A macro utility can be used to automate repetitive or boring tasks. Each macro contains a sequence of instructions, such as copying, pasting, editing, choosing menus or responding to dialogues.
To store your instructions you must first switch your macro utility into record mode and then perform each step of the macro manually. Alternatively, your utility may let you create or edit a macro by means of a scripting language. Your completed macro can be replayed at any time and can be assigned a key combination that can be used to activate it.
The most well-known macro application is AppleScript, a powerful system built into modern versions of the Mac OS. It has a recording feature, although this doesn’t work in all applications, and is slow on older Macs and with systems prior to Mac OS 8.5.1. Mastering the AppleScript language isn’t easy, but having done so you can create scripts for a wide range of operations.
Simpler alternatives to AppleScript include QuicKeys, for both Mac OS X and the Classic Mac OS, and KeyQuencer for the Classic Mac OS. The latter, although daunting to the uninitiated, is quite simple and uses an small amount of memory. It also works with OtherMenu, allowing you to navigate around your folders, even when inside an older form of Open or Save dialogue.
Not all macro editors let you use application-specific key combinations. For example, most KeyQuencer commands are global, meaning that they do the same thing in all applications. Depending on what you want to do, this can be an advantage. However, if you want to use the same keys in various applications you may prefer to use QuicKeys.
Some Macs don’t include all the keys provided on a full-size keyboard. Most significant of these are the Home, End and function or F keys. You can add these features to a small keyboard by using a macro to generate a new key code whenever you press a chosen key combination.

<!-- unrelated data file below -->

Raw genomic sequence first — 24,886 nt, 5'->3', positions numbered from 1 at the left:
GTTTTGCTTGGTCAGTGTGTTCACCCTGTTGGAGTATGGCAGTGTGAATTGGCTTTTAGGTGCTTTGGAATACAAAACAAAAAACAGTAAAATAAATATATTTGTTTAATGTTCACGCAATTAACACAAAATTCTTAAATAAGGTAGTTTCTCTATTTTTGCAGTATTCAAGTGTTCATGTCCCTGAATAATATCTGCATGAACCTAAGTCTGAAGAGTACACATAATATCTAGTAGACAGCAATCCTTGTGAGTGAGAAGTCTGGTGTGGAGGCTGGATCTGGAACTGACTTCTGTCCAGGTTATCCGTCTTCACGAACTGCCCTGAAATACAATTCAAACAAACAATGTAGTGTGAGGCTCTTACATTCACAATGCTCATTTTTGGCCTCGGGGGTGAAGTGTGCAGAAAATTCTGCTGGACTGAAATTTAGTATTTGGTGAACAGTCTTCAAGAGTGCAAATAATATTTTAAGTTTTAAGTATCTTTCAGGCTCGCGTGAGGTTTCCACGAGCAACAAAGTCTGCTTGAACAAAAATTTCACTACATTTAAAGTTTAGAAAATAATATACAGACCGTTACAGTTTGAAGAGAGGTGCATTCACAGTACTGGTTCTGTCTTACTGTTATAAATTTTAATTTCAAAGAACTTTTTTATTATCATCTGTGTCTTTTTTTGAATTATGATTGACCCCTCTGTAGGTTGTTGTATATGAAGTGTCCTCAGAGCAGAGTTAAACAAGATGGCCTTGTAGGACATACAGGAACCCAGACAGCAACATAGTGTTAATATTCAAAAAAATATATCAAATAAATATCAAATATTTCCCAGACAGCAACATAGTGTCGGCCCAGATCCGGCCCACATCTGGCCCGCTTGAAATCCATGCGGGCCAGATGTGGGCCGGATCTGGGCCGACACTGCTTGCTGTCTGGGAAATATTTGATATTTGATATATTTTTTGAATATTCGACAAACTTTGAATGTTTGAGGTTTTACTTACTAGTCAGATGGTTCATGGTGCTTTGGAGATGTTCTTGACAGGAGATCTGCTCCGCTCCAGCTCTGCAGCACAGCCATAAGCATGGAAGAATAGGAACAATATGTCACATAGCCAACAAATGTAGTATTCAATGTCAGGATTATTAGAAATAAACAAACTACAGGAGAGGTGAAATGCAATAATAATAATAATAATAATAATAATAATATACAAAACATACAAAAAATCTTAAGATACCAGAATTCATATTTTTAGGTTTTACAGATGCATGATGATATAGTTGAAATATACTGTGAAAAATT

Here are some possibilities:-
|Required Key||Key Combination|
Try to avoid combinations already used in applications, as your macro may not be able to override such shortcuts. You may be able to find a system extension that adds a Forward Delete key function independently of a macro. When installed, your keys should then work as follows:-
|Delete *||Backward Delete Character|
|Shift-Delete||Forward Delete Character|
|Option-Delete||Backward Delete Word|
|Option-Shift-Delete •||Forward Delete Word|
* Standard Delete key operation
• Provided by Option-Forward Delete on an extended keyboard
Each character that appears when you type a key is set by resources contained in the System file. Rather than modify these resources, you can use a macro to generate a substitute key code for each key, a process sometimes known as keyboard remapping.
For example, suppose you want
( to appear when you press the [ key, which can be represented as:-
Firstly, you’ll need a macro to generate the
( character. With KeyQuencer this consists of:-
Then you assign this macro to the [ key. It’s as simple as that.
Other keys can be changed as required. For example, if your word processor doesn’t support smart quotes you could try the following remapping:-
[ –––> “
] –––> ”
Macros can also be used to manipulate text strings. For example, if you want to extract the month from a date such as:-
you could use a macro to generate these keys in sequence:-
leaving you with the cursor correctly positioned at the end of the text containing
Macros can also be used to twiddle letters, a process that reverses adjacent characters. You can use this to correct typing errors in a word such as
head, which can end up as
haed. The macro should generate these keys in sequence:-